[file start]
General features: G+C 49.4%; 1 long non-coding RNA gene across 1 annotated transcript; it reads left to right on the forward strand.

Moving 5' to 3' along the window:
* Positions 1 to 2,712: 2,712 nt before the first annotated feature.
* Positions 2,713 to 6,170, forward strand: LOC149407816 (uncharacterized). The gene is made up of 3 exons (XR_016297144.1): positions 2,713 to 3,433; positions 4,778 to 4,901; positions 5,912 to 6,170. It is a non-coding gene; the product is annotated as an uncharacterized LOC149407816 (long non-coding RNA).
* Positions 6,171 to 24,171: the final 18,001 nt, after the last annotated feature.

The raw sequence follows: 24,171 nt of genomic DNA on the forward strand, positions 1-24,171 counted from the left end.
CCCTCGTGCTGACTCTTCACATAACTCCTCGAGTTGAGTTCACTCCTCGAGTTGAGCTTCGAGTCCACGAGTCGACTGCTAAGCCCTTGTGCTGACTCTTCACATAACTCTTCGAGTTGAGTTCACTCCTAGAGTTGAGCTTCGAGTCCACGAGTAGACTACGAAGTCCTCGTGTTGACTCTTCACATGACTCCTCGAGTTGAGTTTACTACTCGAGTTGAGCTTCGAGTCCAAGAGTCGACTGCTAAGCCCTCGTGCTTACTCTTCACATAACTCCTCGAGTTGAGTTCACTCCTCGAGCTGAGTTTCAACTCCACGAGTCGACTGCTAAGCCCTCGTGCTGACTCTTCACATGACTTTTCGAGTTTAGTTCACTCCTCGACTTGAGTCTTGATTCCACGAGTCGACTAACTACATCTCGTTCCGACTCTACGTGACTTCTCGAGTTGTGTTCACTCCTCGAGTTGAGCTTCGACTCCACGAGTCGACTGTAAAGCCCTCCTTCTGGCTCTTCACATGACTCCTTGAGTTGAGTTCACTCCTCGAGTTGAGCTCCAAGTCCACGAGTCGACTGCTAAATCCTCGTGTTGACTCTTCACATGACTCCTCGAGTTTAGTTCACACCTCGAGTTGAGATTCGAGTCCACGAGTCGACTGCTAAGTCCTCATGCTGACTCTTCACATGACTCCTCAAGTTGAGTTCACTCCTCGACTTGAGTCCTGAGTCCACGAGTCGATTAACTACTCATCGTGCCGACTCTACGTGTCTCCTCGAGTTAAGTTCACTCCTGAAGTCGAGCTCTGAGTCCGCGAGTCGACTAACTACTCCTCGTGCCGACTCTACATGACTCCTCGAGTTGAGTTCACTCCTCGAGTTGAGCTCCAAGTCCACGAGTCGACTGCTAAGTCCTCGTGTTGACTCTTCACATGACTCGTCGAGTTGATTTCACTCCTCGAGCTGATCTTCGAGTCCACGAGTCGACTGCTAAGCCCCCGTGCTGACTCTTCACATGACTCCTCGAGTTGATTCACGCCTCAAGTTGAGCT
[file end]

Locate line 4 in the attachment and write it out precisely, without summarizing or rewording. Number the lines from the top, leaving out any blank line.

* Positions 2,713 to 6,170, forward strand: LOC149407816 (uncharacterized). The gene is made up of 3 exons (XR_016297144.1): positions 2,713 to 3,433; positions 4,778 to 4,901; positions 5,912 to 6,170. It is a non-coding gene; the product is annotated as an uncharacterized LOC149407816 (long non-coding RNA).